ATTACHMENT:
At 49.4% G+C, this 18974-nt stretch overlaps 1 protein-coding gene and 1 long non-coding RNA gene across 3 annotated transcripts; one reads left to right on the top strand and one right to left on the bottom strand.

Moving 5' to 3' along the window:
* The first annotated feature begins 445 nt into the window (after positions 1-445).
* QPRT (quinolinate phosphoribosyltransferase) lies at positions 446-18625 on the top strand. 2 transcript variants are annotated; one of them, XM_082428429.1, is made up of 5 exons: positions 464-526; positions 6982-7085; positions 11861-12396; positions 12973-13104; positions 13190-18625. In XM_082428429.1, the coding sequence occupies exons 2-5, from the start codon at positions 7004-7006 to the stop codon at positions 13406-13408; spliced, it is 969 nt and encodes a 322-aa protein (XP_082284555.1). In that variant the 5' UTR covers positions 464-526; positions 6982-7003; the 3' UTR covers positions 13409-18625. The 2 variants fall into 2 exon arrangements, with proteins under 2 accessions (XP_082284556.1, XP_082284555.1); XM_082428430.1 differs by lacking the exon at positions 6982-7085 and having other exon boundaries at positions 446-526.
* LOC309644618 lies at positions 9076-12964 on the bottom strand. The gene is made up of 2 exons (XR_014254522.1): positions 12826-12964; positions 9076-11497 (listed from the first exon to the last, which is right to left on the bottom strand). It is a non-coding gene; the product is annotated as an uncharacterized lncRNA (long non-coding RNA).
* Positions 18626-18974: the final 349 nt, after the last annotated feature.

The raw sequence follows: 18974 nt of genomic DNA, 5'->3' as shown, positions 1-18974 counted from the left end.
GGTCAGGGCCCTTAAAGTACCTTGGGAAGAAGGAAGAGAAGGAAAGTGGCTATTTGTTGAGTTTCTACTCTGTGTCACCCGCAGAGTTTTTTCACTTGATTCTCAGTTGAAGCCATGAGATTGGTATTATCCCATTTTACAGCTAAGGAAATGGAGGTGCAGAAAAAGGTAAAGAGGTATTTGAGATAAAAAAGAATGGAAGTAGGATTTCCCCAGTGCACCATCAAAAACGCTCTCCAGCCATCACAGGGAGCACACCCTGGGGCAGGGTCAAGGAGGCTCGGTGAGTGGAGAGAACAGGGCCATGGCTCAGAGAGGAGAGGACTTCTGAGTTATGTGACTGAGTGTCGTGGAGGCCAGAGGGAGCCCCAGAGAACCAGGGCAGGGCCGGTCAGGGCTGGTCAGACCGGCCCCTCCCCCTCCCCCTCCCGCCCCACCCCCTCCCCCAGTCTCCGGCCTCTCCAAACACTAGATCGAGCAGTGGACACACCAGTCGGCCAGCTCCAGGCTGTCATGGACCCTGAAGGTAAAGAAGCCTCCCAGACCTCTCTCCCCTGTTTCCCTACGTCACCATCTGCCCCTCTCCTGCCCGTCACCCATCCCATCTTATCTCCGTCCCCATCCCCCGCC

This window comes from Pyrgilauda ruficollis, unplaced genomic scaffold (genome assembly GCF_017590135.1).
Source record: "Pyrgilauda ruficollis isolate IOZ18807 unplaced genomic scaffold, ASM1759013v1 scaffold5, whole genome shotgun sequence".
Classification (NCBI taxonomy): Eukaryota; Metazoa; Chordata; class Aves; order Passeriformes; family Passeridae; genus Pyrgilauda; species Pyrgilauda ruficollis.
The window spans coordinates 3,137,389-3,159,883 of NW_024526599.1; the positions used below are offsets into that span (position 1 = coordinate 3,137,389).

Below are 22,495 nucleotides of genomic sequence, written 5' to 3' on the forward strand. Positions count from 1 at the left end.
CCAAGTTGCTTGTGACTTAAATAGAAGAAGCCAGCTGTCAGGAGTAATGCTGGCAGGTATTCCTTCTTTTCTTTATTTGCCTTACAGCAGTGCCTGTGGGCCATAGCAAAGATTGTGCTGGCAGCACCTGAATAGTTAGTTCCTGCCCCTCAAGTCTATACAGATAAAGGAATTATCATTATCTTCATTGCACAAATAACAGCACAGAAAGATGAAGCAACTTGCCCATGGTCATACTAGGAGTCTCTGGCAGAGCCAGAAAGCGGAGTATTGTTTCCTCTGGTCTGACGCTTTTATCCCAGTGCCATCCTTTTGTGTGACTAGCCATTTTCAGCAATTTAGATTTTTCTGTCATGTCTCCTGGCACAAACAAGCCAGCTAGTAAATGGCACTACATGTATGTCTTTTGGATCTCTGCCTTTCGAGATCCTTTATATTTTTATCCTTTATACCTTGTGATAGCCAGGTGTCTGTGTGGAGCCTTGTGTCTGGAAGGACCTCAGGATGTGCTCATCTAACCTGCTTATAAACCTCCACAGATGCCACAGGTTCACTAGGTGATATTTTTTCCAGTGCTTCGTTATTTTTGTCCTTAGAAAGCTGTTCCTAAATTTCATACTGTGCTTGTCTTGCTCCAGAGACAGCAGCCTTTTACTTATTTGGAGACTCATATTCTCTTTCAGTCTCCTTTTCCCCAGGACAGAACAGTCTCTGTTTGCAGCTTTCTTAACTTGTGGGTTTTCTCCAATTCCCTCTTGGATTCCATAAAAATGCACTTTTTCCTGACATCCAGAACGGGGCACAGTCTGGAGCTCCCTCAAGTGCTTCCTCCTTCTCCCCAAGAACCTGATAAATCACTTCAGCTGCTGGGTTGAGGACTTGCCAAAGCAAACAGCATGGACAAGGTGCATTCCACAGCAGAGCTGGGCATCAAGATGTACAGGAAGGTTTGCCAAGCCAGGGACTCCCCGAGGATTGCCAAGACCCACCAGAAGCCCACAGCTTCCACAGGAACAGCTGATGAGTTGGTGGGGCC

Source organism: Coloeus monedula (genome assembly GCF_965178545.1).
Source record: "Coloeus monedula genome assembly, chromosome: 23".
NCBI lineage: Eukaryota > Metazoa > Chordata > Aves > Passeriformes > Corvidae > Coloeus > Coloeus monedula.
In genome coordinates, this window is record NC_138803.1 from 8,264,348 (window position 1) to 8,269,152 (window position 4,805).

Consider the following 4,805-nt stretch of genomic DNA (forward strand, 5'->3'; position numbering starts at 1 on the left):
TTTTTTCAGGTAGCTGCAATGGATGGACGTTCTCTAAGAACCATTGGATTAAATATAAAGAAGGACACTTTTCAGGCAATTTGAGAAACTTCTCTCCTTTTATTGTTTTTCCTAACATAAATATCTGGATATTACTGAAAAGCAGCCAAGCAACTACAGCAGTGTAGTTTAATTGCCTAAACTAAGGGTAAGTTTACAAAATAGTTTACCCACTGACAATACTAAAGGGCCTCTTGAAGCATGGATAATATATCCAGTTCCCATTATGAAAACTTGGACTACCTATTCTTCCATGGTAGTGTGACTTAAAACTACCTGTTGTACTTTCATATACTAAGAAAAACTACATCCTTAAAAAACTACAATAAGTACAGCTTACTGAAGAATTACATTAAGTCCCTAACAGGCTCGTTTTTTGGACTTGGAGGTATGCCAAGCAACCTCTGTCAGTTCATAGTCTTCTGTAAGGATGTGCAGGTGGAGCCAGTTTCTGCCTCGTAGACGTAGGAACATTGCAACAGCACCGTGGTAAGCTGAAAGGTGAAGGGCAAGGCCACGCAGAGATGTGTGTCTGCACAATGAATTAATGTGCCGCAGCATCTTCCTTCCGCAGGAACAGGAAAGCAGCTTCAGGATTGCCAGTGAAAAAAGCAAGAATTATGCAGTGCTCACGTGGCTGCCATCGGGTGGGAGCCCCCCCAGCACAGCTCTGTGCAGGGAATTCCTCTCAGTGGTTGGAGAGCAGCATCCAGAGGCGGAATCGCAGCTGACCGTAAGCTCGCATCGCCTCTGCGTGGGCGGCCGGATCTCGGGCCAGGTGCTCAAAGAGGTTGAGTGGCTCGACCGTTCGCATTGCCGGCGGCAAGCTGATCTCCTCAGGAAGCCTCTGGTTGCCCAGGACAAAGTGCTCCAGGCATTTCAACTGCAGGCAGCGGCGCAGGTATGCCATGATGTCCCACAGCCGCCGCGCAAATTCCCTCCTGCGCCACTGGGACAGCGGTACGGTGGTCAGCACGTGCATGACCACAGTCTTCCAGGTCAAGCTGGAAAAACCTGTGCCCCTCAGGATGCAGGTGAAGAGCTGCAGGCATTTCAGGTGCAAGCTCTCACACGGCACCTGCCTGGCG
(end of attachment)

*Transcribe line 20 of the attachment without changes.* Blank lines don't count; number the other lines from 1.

TTTTTTCAGGTAGCTGCAATGGATGGACGTTCTCTAAGAACCATTGGATTAAATATAAAGAAGGACACTTTTCAGGCAATTTGAGAAACTTCTCTCCTTTTATTGTTTTTCCTAACATAAATATCTGGATATTACTGAAAAGCAGCCAAGCAACTACAGCAGTGTAGTTTAATTGCCTAAACTAAGGGTAAGTTTACAAAATAGTTTACCCACTGACAATACTAAAGGGCCTCTTGAAGCATGGATAATATATCCAGTTCCCATTATGAAAACTTGGACTACCTATTCTTCCATGGTAGTGTGACTTAAAACTACCTGTTGTACTTTCATATACTAAGAAAAACTACATCCTTAAAAAACTACAATAAGTACAGCTTACTGAAGAATTACATTAAGTCCCTAACAGGCTCGTTTTTTGGACTTGGAGGTATGCCAAGCAACCTCTGTCAGTTCATAGTCTTCTGTAAGGATGTGCAGGTGGAGCCAGTTTCTGCCTCGTAGACGTAGGAACATTGCAACAGCACCGTGGTAAGCTGAAAGGTGAAGGGCAAGGCCACGCAGAGATGTGTGTCTGCACAATGAATTAATGTGCCGCAGCATCTTCCTTCCGCAGGAACAGGAAAGCAGCTTCAGGATTGCCAGTGAAAAAAGCAAGAATTATGCAGTGCTCACGTGGCTGCCATCGGGTGGGAGCCCCCCCAGCACAGCTCTGTGCAGGGAATTCCTCTCAGTGGTTGGAGAGCAGCATCCAGAGGCGGAATCGCAGCTGACCGTAAGCTCGCATCGCCTCTGCGTGGGCGGCCGGATCTCGGGCCAGGTGCTCAAAGAGGTTGAGTGGCTCGACCGTTCGCATTGCCGGCGGCAAGCTGATCTCCTCAGGAAGCCTCTGGTTGCCCAGGACAAAGTGCTCCAGGCATTTCAACTGCAGGCAGCGGCGCAGGTATGCCATGATGTCCCACAGCCGCCGCGCAAATTCCCTCCTGCGCCACTGGGACAGCGGTACGGTGGTCAGCACGTGCATGACCACAGTCTTCCAGGTCAAGCTGGAAAAACCTGTGCCCCTCAGGATGCAGGTGAAGAGCTGCAGGCATTTCAGGTGCAAGCTCTCACACGGCACCTGCCTGGCG